[LMB] Penric 15: Divine (?) Intervention

Gwynne Powell gwynnepowell at hotmail.com
Tue Mar 29 11:34:58 BST 2016


> From: "Tony Zbaraschuk" <tonyz at eskimo.com>

Looking at the Saint....

> And... Blessed Broylin, the saint of Idau, walks in.  Desdemona is Not
> Happy (an understatement).  Clee is not happy.  Pen is boggled.  (And also
> tired.  Neither he nor Desdemona expected the saint to be here -- but
> perhaps he had travelled on his own, faster than Tigney had expected?  I'm
> guessing the B*stard may have nudged him a bit.  Or was it Tigney's panic
> that hastened him on the last stage of his journey?)

Isn't he lovely?  He'd get on so well with Ista, and Caz, and Umegat. (What
would you give to see a conversation between the four of them?)  He's
so totally human, and ordinary, and yet there's an sense of very real power
about him.

Clee has his brother's military power backing him. Penric (sans demon) has
his lordly rank. Tigney is a master spy. And suddenly none of them are 
anything beside this grumbling old man who has a god standing behind him.
And yet the saint makes little fuss or care about it all. Actually, he's most
like Penric. (Or Penric is most like him.)

> And... the B*stard looks in on the affair.  Pen... "couldn't run away.  He
> thought he might even want to crawl _toward_. ... It came to him that
> every prayer he'd ever said or mumbled or yawned around before had been by
> rote.  And that he'd never be able to pray like that again."

Suddenly he realises what it's all for, and about.

> How does the fifth god's appearance here compare with how we've seen him
> in other books?  Pen's viewpoint is rather different than Ista's or
> Ingrey's, after all.

Pen is hit by the power. We don't get a more personal view of the god, 
although the Saint is probably an echo. 

> Some legal argument follows, and Pen decides that this isn't how things
> should be done, in the fierce light that beats upon the scaffold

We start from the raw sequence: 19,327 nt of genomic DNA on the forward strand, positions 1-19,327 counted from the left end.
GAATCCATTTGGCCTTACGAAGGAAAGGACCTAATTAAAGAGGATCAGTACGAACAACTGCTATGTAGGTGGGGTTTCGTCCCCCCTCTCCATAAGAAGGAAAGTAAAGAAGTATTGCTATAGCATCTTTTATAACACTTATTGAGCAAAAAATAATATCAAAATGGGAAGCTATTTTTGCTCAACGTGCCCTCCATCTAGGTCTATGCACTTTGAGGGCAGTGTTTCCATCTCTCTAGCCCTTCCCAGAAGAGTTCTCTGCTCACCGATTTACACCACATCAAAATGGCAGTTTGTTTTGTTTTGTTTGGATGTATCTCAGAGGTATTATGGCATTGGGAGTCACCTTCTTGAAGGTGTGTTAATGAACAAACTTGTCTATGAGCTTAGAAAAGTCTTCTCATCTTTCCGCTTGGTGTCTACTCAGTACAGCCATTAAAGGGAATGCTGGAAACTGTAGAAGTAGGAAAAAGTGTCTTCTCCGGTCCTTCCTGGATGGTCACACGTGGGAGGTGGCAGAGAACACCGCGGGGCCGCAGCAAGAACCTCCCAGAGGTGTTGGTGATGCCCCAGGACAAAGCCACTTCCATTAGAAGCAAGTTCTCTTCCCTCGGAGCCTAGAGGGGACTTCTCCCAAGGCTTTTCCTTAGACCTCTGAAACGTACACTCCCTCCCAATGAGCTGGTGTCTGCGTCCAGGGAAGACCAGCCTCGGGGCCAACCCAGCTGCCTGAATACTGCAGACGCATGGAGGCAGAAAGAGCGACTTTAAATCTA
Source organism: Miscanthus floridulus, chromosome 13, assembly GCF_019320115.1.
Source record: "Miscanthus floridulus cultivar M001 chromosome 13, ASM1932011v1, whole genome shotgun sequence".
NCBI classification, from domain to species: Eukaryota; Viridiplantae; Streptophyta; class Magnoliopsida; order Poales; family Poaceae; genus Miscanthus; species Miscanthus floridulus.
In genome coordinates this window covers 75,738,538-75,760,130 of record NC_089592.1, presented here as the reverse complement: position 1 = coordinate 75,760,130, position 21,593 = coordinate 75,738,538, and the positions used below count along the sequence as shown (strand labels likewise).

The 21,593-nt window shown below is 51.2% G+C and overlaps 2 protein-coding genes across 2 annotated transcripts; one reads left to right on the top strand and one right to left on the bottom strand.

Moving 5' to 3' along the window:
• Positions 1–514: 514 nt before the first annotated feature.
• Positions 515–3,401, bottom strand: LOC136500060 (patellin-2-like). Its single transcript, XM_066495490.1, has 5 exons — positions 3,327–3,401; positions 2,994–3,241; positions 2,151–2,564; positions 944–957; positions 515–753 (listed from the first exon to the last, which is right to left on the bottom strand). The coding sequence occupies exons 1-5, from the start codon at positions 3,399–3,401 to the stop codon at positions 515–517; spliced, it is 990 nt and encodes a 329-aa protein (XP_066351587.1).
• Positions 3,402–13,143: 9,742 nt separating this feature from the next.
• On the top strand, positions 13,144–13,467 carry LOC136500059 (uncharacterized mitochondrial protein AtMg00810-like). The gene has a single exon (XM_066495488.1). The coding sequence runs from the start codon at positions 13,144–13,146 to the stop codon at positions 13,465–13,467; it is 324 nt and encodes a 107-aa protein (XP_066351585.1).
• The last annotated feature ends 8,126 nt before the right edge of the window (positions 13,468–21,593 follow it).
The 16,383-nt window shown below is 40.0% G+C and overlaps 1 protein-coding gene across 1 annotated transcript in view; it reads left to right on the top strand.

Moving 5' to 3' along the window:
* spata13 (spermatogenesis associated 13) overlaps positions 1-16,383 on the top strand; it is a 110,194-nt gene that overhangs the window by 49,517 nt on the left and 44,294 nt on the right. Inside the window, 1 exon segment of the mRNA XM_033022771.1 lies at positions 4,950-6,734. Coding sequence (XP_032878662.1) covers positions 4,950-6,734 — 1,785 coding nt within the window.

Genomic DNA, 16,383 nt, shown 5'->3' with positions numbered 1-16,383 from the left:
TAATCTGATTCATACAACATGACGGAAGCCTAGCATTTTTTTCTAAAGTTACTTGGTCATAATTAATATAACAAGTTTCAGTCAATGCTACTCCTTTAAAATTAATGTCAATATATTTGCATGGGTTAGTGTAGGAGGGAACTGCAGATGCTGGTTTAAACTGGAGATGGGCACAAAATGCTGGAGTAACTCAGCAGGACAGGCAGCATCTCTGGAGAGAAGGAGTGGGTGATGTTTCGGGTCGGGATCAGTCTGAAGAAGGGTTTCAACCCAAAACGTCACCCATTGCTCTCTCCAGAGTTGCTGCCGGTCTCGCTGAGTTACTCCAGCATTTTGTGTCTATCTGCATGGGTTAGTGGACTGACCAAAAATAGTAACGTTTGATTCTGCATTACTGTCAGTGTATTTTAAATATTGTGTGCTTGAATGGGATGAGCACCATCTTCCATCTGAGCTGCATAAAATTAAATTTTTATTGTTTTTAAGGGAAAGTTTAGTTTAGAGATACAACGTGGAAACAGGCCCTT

> (Desdemona's, but not his...)  "It occured to him that the attitude of
> supplication was identical that of surrender on a battlefield."

Penric goes for the heart, not the head. The gods are beings of spirit, 
after all.

> I like the saint's response.  "The gods hear you at all times, speaking or
> silent.  You hearing the god... that is more rare."

So few people pay attention.  I'll say this for Tigney, he doesn't try to
argue with the god. Clee is a bit of a slow learner.

> And the prayer is granted.  "Presumably, the god has some interesting
> future in mind you -- for you two.  This is not a blessing.  Good luck.
> You'll need it."  (Very typical of saints' attitudes in this universe.) 

Saints are realists, not idealists.

> Final comment: I like the Saint, grumpy old guy that he is.  And Pen is a
> hero in so many ways in this scene.   One is not nearly as impressed with
> Clee, though in his defense he's probably exhausted and hasn't had nearly
> as much time as Pen to think about how Pen is going to tell his story (he
> probably figured Pen was long gone, perhaps because Clee would have been
> long gone in his place?)  And how does Tigney show?  Is he making good, or
> bad, decisions at this point?

Pen is as exhausted as Clee, possibly more so, and not trying to hide it.
Clee just doesn't seem to get what's happening around him, unlike the 
others. Tigney isn't happy about it all, but he accepts it (although it's
not very tidy. He likes tidy.)

It's a pity Pen doesn't get a chance to chat with the saint for a while. 
He might get some useful pointers.

Gwynne
  		 	   		  


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